In more than a few ways. What started as a routine month turned out to be very exciting. The most exciting to me was two cousins found me. They were both descendants of two different great grandfathers. One woman, Erin, lives in the USA and the other, Laura, lives in Germany.
How did they find me, on Google search on this Blog. Both women were searching for information on their great grandparents and found the names here. We have been sharing information, which is great. They are able to fill in information on collateral lines. I was able to send Laura photos, complete with names and I was able to send Erin information and she also gave information and some great photos.
In both cases both of my grandfathers had died untimely, accidental deaths. I suppose with time, and the sons not being around the information and connection was lost. On my German line, I have information on three of the six siblings. I hope in the future one of them will find the names of Frederick Schridde and Meta Hackmann siblings and perhaps a further back with great great grandparents.
On the Irish side, my quest for Bridgets twin sister has been confirmed, I have been searching for her since 2007. This was rumored and now confirmed, along with four other of Bridgets siblings that also lived in the mill town of North Braddock PA. Some of the "mystery" sponsors of Thomas and Bridgets children Baptism are the siblings. So, the adage of check the sponsors, because they are probably relatives is true. I just need to find the twin, Katherine Naughton, marriage name.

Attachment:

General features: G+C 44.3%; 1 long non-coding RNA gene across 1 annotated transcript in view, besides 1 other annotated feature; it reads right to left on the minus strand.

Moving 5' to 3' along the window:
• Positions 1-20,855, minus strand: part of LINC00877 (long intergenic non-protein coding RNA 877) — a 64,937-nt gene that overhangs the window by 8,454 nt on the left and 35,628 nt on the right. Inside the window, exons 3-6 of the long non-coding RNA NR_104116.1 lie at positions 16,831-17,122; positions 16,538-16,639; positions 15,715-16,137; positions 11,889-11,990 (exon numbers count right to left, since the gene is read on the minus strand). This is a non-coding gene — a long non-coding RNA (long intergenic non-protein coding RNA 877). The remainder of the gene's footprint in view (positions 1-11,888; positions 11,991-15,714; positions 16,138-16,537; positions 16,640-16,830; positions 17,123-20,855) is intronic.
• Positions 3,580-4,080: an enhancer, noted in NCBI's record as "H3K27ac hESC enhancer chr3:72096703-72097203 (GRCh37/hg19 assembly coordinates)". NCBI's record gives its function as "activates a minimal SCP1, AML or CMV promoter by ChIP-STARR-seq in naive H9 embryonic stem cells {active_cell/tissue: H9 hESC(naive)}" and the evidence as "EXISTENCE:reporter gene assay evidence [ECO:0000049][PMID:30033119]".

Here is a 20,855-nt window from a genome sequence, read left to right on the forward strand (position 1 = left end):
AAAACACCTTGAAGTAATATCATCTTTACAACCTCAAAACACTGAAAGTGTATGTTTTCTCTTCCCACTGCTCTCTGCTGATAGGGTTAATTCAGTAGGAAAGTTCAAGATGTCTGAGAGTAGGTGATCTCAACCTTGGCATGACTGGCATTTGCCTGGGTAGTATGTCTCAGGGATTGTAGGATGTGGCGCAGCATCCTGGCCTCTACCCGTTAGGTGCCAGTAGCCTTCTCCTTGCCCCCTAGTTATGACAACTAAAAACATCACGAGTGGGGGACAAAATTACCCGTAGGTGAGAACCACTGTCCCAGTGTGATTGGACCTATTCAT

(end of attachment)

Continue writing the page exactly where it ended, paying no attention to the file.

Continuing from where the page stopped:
My Mary Downs, that I found at the Archives, is indeed Bridgets sister. But, what happened to the six daughters? I thought the couple May/Michael, disappeared from the face of the earth. But Erin had found a couple in Sioux City Iowa, with the same names and fifteen years difference in ago, on the census. It stated that she was the mother of six with none living.
I had contacted the Diocese of Sioux City and they had no burial record of the Downs daughters. The Catholic cemetery, All Saints, in North Braddock, had no internments for them between 1896 (when last daughter was born) and 1900, when they were found in Iowa. More things to ponder.